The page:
PGA Tour Confidential: The New Big Four, A Royal Portrush PGA Championship and the Best Hole in Golf

Cypress Point No. 16
Joann Dost
"No golf hole in the United States dishes out beauty and brawn in such equally strong doses," as Cypress No. 16, writes Joe Passov.

5. At the USGA’s recent pace-of-play summit, former PGA Tour commission Deane Beman said, “It’s not possible to get 144 players around on any given day in less than 4:20-4:30 minutes if everything goes perfectly.” So do PGA Tour players get a bad rap on slow play?

SHIPNUCK: What planet is Beman living on? Kids at AJGA tourneys play in four hours flat, and they're taking more strokes and don't have the benefit of professional caddies. Tour players don't play fast because it's not part of the culture out there and there are no repercussions for dawdling, but it's certainly possible for them to play in close to four hours.

PASSOV: I do think PGA Tour players get a bad rap on slow play. Play at classic, shorter courses where the next tee is close to the previous green and slow green speeds down to 9 or less so there would be little fear overrunning 20 footers six feet by and little trepidation over three footers and you'd see much faster play. You'd also see 30-under win every event, but at least they'd be over quickly.

VAN SICKLE: There are Tour players who are slow, period. But I'd mostly agree with Beman. With drivable par 4s in vogue and most par 5s being reachable in two by today's big hitters, backups and waits are inevitable. But they clearly spend far too much time on the greens, so I wouldn't give them a free pass on this issue.

RITTER: Just watch a telecast. Or read Golf Magazine's report from a couple years ago. There seem to be about 10-20 consistent offenders who more than justify the bad rap.

SENS: Shame on Beman for holding players to such a low standard. But that's been the drift of golf over the years. At the '49 Open at Medinah, the first group out (a threesome) played in 3 hours, 27 minutes. The last group played in 4:16. Yeah, the fields are bigger today, and the galleries are larger. But there's no reason pros can't be asked to play faster than they do. It would be better for the game in so many ways.

BAMBERGER: PGA Tour players play within the accepted norms of what constitutes a proper pace. The problem is those norms. Golf, at every level, would be a better and faster game if players would simply walk directly to their ball, look out for their playing partners as they prepare to play their shots, and be ready to go within a half-minute, tops, of when it is their turn to play. The putting routines are absurd. I am not at all convinced that even the Tour players putt better by spending so much time examining the matter from every possible angle. For Sunday golfers, it does NOTHING. Beman is correct about the pace, if you accept the conditions as they are. But golf as a half-day enterprise will ultimately be its death, and since we don't want that something has to give here. By the way, if you're playing in a cart, and most of us are, one guy should go straight to his ball in the buggy and the other guy -- I know this is radical -- SHOULD GRAB SOME CLUBS AND WALK TO HIS BALL. By the Way II, in Scotland, at almost every course you go to off the tourist rota, four golfers, shooting in the 80s and 90s and carrying their own clubs, will routinely play in three and a half hours, or far less. Playing match play helps. Match play makes everything more fun, faster and better.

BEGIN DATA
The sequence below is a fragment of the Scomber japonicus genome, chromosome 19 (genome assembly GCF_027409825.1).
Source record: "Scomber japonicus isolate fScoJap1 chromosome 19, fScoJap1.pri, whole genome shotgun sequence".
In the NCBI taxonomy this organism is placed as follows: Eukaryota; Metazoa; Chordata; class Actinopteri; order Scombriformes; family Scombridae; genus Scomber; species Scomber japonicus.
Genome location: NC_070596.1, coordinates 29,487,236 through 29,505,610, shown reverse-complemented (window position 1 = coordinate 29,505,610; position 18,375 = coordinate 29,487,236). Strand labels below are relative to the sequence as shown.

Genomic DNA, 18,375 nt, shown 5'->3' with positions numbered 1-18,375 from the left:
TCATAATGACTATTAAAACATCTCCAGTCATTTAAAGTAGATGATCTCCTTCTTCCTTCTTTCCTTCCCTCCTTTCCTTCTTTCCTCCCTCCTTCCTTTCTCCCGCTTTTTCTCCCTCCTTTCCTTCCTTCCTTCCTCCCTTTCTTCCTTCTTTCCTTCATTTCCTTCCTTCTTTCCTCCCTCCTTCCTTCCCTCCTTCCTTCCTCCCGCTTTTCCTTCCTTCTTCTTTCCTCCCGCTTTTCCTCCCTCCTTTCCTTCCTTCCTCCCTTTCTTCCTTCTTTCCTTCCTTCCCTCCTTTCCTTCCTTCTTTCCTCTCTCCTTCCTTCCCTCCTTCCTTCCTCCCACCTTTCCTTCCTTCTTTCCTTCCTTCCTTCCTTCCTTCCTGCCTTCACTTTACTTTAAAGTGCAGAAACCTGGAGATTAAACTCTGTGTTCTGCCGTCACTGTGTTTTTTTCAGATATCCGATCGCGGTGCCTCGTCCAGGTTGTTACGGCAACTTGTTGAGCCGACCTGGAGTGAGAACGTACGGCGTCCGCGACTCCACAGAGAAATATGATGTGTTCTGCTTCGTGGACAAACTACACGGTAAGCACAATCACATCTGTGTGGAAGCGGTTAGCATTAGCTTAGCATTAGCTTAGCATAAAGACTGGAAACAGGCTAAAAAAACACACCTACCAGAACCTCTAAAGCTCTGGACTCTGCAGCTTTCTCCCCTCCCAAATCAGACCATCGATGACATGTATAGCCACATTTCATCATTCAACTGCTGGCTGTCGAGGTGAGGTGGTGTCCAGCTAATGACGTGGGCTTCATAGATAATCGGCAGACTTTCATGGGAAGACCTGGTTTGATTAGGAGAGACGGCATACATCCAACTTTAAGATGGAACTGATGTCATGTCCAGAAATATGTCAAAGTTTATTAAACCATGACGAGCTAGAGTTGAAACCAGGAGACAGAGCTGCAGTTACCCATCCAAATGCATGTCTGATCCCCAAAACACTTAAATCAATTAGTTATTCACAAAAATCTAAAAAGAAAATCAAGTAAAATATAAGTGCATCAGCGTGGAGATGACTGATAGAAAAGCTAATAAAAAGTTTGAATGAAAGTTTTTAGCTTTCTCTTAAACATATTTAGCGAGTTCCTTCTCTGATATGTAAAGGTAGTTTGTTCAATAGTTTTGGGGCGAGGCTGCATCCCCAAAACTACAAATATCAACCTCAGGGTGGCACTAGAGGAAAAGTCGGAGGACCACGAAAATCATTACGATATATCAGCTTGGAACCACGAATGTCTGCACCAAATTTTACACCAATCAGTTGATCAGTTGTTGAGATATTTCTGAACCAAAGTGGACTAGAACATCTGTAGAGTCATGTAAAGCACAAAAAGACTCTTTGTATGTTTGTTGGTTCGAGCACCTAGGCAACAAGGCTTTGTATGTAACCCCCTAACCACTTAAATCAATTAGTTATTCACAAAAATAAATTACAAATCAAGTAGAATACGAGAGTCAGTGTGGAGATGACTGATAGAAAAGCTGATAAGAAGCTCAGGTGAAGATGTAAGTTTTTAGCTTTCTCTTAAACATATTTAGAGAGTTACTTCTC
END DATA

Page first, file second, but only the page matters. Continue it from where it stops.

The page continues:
MORFIT: No. They're slow. We're slow. Everyone is slow. And it's killing golf.  

6. Travelin' Joe Passov named Cypress Point's par-3 16th as the greatest golf hole in the United States. Agree or disagree?

SHIPNUCK: Yep. Nothing else is really close.

VAN SICKLE: The 16th is a great hole, no question. I wouldn't argue it ... except if the aforementioned pace of play is part of the definition of a great hole, I'm not sure the 16th would qualify. It's a hole so difficult that it brings pace of play to a grinding halt because a lot of players make big numbers there. There is no better-looking hole in golf, I'd agree with that. If you're going to criticize Tour players for being slow, maybe holes themselves should be subject to the same scrutiny.

BAMBERGER: I prefer No. 15 at Cypress, the short par-3 before the long par-3. The most aromatic hole in all of golf: kelp, sea air, the breath of the nearby eucalyptus trees, if the wind is right. If you're on that tee, you're on top of the world. But Travelin' Joe has the best job in the world.

MORFIT: I am not about to disagree with a guy who has not only played nearly every hole everywhere, he remembers them. However, I'd like to nominate 7, 12, 14 and 17 at Stanford Golf Course.  

RITTER: Hard to argue with Joe, but I might lean toward No. 12 at Augusta for both the history and the feeling you get just from wandering down to look at it.

PASSOV: Even though I barely possess warning-track power, there's no hole in golf that is so completely compelling to me from aesthetic and challenge aspects. Even the bail-out layup to the left with a hybrid is thrilling.

SENS: The greatest hole in the country is any hole I just birdied. And besides, I like the little par-three 15th at Cypress even more.

The PGA Tour Confidential debate continues Monday on our new weekly show hosted by Jessica Marksbury. Tweet her your questions @Jess_Marksbury.

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